Tampa political group one of those unfairly scrutinized by IRS - WRBL

Tampa political group one of those unfairly scrutinized by IRS

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A Tampa political non-profit group believes it was one of the first in the country to be targeted by the Internal Revenue Service in what's become a firestorm in Washington.

"Every last single 330 million Americans ought to be quaking in their boots," said Tim Curtis, one of the organizers of Tampa 9-12. "This is not the function - not the role - of the federal government."

A report released Tuesday from The Treasury Inspector General for Tax Administration confirmed what some conservative groups have suspected for more than a year: The IRS used "inappropriate criteria" to single out Tea Party groups and other organizations "based upon their names or policy positions" when applying for tax-exempt status.

The 9-12 group states it's founded on "principles of economic freedom, a constitutionally limited government, and less taxation and government spending." Members started meeting in the summer of 2009.

"The name of the course we were studying was called 'The making of America' ... basically an American history course," Curtis said.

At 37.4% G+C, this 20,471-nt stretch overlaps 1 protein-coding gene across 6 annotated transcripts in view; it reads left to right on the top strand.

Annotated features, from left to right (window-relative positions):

Eventually members filed for a 501 c 4 status to designate it as a political non-profit group.

"It's about a 17 or 18 page application," Curtis said. "They ask everything that you could possibly imagine except for the number of hairs on my head, which would have been easier to answer than some of the questions they asked us."

He expected that.

"It's a bureaucracy and of course we want to make sure people are doing things the right way."

But he said 6 months later, in August 2010, the IRS sent a letter back.

"This time they did come back and ask for the number of hairs on my head," he said. "They asked for such things as screen shots of our webpage. They wanted to know the types of material we were using. They wanted to know what we were saying in our meetings."

The 9-12 group eventually got its status but it was that extra scrutiny that delayed its and other organizations' applications nationwide. The Inspector General's report says starting in 2010 "ineffective management" allowed for improper criteria to stay in place for more than 18 months. The report says the IRS has fixed some of the problems but needs to do more.

In an Op-Ed piece for USA Today, Acting IRS Commissioner Steven Miller said "mistakes were made but they were in no way due to any political or partisan motivation." He blamed an "increase in cases" and "lack of sensitivity."

"The commissioner of the IRS sat before congress just a year ago and flatly denied that any of this was going on," Curtis said.

That's what's angering some in Congress: Reports say Miller knew a year ago the IRS had targeted conservative groups and said nothing.

U.S. Attorney General Eric Holder said he's ordered a F.B.I. Investigation into the actions of the IRS.

"If not criminal, they were certainly outrageous and unacceptable, but we are examining the facts to see if there were criminal violations," Holder said.

Three congressional committees have already planned hearings into what happened.

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